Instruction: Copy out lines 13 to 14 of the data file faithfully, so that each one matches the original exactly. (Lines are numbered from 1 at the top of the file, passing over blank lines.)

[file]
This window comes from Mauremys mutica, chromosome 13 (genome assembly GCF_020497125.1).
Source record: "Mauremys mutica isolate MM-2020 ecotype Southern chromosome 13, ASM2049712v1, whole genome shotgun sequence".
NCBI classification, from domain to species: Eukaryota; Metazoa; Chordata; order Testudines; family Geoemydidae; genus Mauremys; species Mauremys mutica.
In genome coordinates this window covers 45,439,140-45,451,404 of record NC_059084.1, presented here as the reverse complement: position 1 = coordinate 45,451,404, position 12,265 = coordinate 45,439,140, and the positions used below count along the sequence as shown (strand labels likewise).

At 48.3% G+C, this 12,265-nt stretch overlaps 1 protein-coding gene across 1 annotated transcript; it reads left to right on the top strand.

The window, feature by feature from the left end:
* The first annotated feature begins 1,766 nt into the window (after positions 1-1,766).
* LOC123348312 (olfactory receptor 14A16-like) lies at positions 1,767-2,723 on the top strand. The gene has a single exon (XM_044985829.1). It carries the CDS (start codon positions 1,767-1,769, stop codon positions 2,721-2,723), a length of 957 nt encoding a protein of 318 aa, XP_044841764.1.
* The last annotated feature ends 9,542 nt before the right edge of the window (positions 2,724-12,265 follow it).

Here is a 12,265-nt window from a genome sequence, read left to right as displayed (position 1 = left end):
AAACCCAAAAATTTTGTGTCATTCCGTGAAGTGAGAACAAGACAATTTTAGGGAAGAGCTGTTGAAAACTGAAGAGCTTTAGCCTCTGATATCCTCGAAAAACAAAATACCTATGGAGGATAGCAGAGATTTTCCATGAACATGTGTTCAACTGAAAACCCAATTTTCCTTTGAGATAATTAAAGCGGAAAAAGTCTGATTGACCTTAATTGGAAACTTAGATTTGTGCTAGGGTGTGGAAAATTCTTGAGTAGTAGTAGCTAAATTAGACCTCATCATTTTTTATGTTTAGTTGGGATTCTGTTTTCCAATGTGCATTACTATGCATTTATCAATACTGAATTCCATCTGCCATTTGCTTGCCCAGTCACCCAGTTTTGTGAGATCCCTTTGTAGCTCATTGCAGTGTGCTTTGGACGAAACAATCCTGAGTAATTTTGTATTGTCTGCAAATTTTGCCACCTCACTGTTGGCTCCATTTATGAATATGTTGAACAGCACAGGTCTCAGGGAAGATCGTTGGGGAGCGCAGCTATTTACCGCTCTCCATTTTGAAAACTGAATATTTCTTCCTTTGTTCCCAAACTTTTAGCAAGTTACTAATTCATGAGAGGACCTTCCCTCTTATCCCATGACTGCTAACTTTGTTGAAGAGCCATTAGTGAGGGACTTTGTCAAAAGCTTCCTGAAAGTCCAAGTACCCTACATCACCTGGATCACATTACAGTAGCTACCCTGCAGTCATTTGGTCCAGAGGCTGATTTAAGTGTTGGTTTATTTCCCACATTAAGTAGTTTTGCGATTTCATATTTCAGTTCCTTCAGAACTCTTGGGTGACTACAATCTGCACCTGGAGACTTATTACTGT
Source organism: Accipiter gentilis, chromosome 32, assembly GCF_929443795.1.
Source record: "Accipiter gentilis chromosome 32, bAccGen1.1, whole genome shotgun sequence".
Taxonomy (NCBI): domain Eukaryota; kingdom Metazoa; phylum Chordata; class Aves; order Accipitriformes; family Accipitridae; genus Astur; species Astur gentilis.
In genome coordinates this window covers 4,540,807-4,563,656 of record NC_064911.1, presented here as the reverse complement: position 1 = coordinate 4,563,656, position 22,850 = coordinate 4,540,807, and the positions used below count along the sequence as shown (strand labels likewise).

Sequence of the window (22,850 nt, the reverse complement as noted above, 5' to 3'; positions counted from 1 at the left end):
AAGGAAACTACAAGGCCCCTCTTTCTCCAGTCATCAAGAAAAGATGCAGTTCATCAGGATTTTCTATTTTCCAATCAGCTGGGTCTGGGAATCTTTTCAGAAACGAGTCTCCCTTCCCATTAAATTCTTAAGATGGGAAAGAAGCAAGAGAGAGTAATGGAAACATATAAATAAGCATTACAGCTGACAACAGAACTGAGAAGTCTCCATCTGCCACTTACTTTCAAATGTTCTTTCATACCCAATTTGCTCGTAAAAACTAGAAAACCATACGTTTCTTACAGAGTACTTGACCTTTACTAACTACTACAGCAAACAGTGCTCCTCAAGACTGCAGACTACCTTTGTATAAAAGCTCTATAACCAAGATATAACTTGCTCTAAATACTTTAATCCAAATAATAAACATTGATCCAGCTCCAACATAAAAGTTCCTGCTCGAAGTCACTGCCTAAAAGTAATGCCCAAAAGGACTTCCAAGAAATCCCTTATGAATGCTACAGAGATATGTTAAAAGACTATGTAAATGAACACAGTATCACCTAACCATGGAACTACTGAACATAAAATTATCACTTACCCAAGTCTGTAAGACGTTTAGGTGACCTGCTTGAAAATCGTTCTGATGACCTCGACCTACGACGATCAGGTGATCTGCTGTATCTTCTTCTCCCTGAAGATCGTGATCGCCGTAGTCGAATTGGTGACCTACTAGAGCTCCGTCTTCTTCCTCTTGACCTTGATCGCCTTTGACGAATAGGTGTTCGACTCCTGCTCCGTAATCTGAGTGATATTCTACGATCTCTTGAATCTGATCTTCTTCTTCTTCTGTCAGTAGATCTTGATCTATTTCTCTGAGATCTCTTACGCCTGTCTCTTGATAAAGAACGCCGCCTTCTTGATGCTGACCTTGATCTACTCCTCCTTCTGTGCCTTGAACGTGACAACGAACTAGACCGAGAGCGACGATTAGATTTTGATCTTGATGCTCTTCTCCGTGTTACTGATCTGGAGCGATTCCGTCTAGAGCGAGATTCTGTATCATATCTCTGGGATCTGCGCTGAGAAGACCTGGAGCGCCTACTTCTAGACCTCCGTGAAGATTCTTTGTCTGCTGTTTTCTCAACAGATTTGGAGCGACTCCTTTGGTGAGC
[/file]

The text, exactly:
Source record: "Accipiter gentilis chromosome 32, bAccGen1.1, whole genome shotgun sequence".
Taxonomy (NCBI): domain Eukaryota; kingdom Metazoa; phylum Chordata; class Aves; order Accipitriformes; family Accipitridae; genus Astur; species Astur gentilis.